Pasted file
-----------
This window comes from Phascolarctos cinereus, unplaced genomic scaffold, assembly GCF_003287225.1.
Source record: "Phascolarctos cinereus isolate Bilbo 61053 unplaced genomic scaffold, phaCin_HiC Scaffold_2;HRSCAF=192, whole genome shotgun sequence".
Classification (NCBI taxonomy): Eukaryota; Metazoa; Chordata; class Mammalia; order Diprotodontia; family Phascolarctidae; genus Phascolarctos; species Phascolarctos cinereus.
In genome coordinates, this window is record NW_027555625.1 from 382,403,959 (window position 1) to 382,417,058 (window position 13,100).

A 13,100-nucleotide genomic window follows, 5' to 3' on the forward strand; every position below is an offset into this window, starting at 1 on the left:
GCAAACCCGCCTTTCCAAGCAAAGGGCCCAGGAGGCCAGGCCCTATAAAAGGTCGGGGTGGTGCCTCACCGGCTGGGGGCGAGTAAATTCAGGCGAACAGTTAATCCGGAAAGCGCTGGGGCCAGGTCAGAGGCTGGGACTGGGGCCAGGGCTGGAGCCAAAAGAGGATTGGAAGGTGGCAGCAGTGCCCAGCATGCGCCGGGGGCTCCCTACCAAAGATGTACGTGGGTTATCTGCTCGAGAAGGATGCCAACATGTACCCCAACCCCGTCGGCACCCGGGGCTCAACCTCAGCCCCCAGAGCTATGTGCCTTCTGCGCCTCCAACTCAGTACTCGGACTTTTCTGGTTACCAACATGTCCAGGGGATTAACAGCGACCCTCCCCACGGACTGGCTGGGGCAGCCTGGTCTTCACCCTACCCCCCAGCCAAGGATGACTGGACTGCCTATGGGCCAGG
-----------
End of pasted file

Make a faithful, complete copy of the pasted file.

This window comes from Phascolarctos cinereus, unplaced genomic scaffold, assembly GCF_003287225.1.
Source record: "Phascolarctos cinereus isolate Bilbo 61053 unplaced genomic scaffold, phaCin_HiC Scaffold_2;HRSCAF=192, whole genome shotgun sequence".
Classification (NCBI taxonomy): Eukaryota; Metazoa; Chordata; class Mammalia; order Diprotodontia; family Phascolarctidae; genus Phascolarctos; species Phascolarctos cinereus.
In genome coordinates, this window is record NW_027555625.1 from 382,403,959 (window position 1) to 382,417,058 (window position 13,100).

A 13,100-nucleotide genomic window follows, 5' to 3' on the forward strand; every position below is an offset into this window, starting at 1 on the left:
GCAAACCCGCCTTTCCAAGCAAAGGGCCCAGGAGGCCAGGCCCTATAAAAGGTCGGGGTGGTGCCTCACCGGCTGGGGGCGAGTAAATTCAGGCGAACAGTTAATCCGGAAAGCGCTGGGGCCAGGTCAGAGGCTGGGACTGGGGCCAGGGCTGGAGCCAAAAGAGGATTGGAAGGTGGCAGCAGTGCCCAGCATGCGCCGGGGGCTCCCTACCAAAGATGTACGTGGGTTATCTGCTCGAGAAGGATGCCAACATGTACCCCAACCCCGTCGGCACCCGGGGCTCAACCTCAGCCCCCAGAGCTATGTGCCTTCTGCGCCTCCAACTCAGTACTCGGACTTTTCTGGTTACCAACATGTCCAGGGGATTAACAGCGACCCTCCCCACGGACTGGCTGGGGCAGCCTGGTCTTCACCCTACCCCCCAGCCAAGGATGACTGGACTGCCTATGGGCCAGG